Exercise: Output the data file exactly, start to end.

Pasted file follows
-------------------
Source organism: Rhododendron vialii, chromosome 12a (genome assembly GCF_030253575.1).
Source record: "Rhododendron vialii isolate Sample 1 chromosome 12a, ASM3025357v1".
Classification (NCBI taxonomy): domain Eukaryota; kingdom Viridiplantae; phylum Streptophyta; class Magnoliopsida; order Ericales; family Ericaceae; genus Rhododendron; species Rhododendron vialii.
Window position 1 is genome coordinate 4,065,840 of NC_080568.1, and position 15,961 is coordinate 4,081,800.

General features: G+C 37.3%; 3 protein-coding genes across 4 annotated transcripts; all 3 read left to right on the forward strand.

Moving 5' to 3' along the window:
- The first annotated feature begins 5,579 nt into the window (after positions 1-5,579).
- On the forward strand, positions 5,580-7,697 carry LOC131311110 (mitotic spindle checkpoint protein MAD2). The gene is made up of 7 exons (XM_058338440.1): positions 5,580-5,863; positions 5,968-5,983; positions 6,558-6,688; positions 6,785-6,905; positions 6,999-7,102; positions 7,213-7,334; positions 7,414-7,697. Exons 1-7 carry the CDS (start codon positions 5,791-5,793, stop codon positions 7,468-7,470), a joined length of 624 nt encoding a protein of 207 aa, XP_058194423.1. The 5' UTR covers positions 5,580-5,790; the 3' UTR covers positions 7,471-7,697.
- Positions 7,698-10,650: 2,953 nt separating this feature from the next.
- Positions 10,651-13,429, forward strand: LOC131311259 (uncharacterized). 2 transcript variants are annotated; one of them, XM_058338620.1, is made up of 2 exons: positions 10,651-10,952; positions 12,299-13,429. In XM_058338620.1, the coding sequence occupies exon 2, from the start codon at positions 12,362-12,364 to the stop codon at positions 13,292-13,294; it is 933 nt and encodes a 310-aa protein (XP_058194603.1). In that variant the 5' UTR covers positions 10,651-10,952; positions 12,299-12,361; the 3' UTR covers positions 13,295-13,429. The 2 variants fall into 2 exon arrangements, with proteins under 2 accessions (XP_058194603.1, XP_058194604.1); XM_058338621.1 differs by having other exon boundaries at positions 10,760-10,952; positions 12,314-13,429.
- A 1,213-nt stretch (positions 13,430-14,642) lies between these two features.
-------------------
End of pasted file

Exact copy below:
Source organism: Rhododendron vialii, chromosome 12a (genome assembly GCF_030253575.1).
Source record: "Rhododendron vialii isolate Sample 1 chromosome 12a, ASM3025357v1".
Classification (NCBI taxonomy): domain Eukaryota; kingdom Viridiplantae; phylum Streptophyta; class Magnoliopsida; order Ericales; family Ericaceae; genus Rhododendron; species Rhododendron vialii.
Window position 1 is genome coordinate 4,065,840 of NC_080568.1, and position 15,961 is coordinate 4,081,800.

General features: G+C 37.3%; 3 protein-coding genes across 4 annotated transcripts; all 3 read left to right on the forward strand.

Moving 5' to 3' along the window:
- The first annotated feature begins 5,579 nt into the window (after positions 1-5,579).
- On the forward strand, positions 5,580-7,697 carry LOC131311110 (mitotic spindle checkpoint protein MAD2). The gene is made up of 7 exons (XM_058338440.1): positions 5,580-5,863; positions 5,968-5,983; positions 6,558-6,688; positions 6,785-6,905; positions 6,999-7,102; positions 7,213-7,334; positions 7,414-7,697. Exons 1-7 carry the CDS (start codon positions 5,791-5,793, stop codon positions 7,468-7,470), a joined length of 624 nt encoding a protein of 207 aa, XP_058194423.1. The 5' UTR covers positions 5,580-5,790; the 3' UTR covers positions 7,471-7,697.
- Positions 7,698-10,650: 2,953 nt separating this feature from the next.
- Positions 10,651-13,429, forward strand: LOC131311259 (uncharacterized). 2 transcript variants are annotated; one of them, XM_058338620.1, is made up of 2 exons: positions 10,651-10,952; positions 12,299-13,429. In XM_058338620.1, the coding sequence occupies exon 2, from the start codon at positions 12,362-12,364 to the stop codon at positions 13,292-13,294; it is 933 nt and encodes a 310-aa protein (XP_058194603.1). In that variant the 5' UTR covers positions 10,651-10,952; positions 12,299-12,361; the 3' UTR covers positions 13,295-13,429. The 2 variants fall into 2 exon arrangements, with proteins under 2 accessions (XP_058194603.1, XP_058194604.1); XM_058338621.1 differs by having other exon boundaries at positions 10,760-10,952; positions 12,314-13,429.
- A 1,213-nt stretch (positions 13,430-14,642) lies between these two features.